Just-graduated ’Hoos return to high school to help increase the number of Virginians heading to higher education.
Illustration by Robert Meganck, Communication Design, Inc.
Through the pioneering College Guide Program, University of Virginia graduates have been instrumental in increasing the number of Virginia students applying to and attending colleges across the state.
Created at U.Va. and funded by a $623,000 grant from the Jack Kent Cooke Foundation, the program teamed 14 recent graduates with guidance counselors in nine school districts throughout Virginia to bring a fresh perspective about college applications to students who might not otherwise pursue higher education.
The program has increased college enrollment numbers from several Virginia public school districts. Holston High School in the southwest Virginia town of Damascus has traditionally sent about 50 percent of its graduates on to some form of higher education. This year that number has risen to nearly 85 percent, including three students who were accepted at U.Va.
“[The students] are very receptive,” says Paulin Cheatham (History ’05) of Surry, who met with every member of the junior and senior classes at Holston during the year. “They want to go to school, but they don’t know how. I’m close to their own age and I come from a similar place and they think ‘If he can do it, then I can, too.’”
Of the 63 seniors with whom Cheatham worked, 53 are continuing their education.
These numbers are not isolated. In Fluvanna County, the college matriculation rate increased from 63 to 82 percent. In Patrick County, the rate jumped from 61 to 86 percent. Patrick County also saw a 25 percent increase in the number of students taking the SAT and a 46 percent increase in students filing federal financial aid forms. In Halifax, after College Guide Tiffany Meertins (Foreign Affairs, Sociology ’05) took students for a tour of the Virginia Commonwealth University campus, Halifax County High School saw applications to VCU almost double.
“There is a high interest in career tracks and technical learning, such as emergency medical technician, mechanic or a mason,” says Meertins, who worked with 364 seniors at Halifax County High School.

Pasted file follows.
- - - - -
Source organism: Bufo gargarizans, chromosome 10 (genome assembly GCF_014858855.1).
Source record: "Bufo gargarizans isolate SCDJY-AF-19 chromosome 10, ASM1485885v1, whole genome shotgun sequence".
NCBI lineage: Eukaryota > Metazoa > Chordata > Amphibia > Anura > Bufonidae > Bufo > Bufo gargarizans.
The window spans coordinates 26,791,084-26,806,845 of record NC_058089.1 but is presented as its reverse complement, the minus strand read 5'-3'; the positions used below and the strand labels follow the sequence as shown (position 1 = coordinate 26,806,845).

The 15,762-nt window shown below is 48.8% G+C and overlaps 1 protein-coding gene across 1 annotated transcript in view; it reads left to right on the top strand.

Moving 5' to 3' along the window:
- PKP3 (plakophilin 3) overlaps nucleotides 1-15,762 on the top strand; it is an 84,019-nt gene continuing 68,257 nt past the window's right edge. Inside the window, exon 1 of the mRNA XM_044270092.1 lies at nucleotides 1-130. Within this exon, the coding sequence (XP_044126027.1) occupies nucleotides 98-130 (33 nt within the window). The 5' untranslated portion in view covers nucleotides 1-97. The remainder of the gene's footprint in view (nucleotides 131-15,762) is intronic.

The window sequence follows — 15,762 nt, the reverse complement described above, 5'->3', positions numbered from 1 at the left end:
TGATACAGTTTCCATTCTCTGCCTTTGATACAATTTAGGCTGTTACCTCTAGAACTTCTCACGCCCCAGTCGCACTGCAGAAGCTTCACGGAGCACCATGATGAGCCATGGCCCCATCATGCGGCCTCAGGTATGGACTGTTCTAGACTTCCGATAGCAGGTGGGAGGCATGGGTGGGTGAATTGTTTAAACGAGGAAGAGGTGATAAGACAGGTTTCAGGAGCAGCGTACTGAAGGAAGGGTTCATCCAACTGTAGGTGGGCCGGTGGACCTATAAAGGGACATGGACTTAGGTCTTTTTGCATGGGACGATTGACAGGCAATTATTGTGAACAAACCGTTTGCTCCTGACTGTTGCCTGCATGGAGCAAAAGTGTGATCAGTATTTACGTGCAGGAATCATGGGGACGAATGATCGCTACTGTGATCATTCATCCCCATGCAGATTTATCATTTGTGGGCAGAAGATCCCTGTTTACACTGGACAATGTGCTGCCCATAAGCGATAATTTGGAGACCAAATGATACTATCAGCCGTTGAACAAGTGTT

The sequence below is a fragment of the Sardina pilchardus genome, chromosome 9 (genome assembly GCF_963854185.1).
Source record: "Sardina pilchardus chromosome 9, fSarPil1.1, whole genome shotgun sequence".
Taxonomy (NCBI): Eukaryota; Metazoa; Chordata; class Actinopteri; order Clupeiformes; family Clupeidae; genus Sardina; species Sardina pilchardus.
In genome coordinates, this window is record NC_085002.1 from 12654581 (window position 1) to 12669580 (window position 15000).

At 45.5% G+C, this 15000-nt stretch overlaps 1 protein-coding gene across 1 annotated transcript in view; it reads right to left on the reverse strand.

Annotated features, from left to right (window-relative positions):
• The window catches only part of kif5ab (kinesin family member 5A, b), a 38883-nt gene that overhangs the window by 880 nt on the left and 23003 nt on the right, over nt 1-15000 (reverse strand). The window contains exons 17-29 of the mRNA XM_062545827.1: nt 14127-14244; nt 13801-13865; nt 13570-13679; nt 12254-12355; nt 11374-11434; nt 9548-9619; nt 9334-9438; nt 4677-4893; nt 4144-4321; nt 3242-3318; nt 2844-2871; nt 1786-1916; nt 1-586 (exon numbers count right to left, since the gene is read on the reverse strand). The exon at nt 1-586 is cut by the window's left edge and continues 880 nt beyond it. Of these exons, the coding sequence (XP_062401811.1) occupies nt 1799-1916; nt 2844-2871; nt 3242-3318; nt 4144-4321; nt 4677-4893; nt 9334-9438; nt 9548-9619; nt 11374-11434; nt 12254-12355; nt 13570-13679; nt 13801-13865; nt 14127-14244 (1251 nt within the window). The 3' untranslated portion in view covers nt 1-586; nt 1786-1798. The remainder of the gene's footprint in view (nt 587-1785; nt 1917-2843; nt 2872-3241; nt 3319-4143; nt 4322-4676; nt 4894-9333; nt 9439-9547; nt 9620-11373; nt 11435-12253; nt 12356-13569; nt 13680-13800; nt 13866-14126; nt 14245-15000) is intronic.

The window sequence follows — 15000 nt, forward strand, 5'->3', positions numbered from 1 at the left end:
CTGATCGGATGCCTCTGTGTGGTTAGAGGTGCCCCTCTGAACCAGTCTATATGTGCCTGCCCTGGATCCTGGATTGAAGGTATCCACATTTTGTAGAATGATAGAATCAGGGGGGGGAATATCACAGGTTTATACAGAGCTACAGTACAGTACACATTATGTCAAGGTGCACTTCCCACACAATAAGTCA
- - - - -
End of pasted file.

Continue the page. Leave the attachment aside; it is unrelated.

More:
“The guides have served as an advocate for the students, calling schools and asking questions, taking them on college visits,” says Nicole F. Hurd (PhD, Religious Studies ’02), assistant dean and director of the Center for Undergraduate Excellence, who developed the program. The guides also serve as role models, with their own examples of difficult circumstances, or of being the first generation in their families to go to college.
“The success of the program is in the students coming to college who would not have ordinarily,” Hurd says.
The program has done more than open doors for high school students; it has changed guides’ lives as well. Meertins had planned on going to law school but opted instead for a career in education. She will attend U.Va.’s Curry School of Education this fall.
“I had thought I was going into corporate law, but this [experience] gives me a deeper sense of purpose. I could crunch numbers and make the ‘big bucks’ but at the end of the day, I think I would feel much better about kids going to college,” she says. While Meertins will miss her students, she is taking some with her. Three of her advisees have been accepted at U.Va.
Each College Guide received a $10,000 service stipend, a $10,000 housing allowance and $5,000 toward either future education or to pay for existing educational debts.
The program continues to receive support from the Jack Kent Cooke Foundation, with a recent award of $470,000. Of the 14 guides in the inaugural program, nine are returning for a second year, four in the same districts, and more are joining the program. The funding also includes support for three new guides to work in community colleges in Virginia to increase transfer rates to four-year institutions.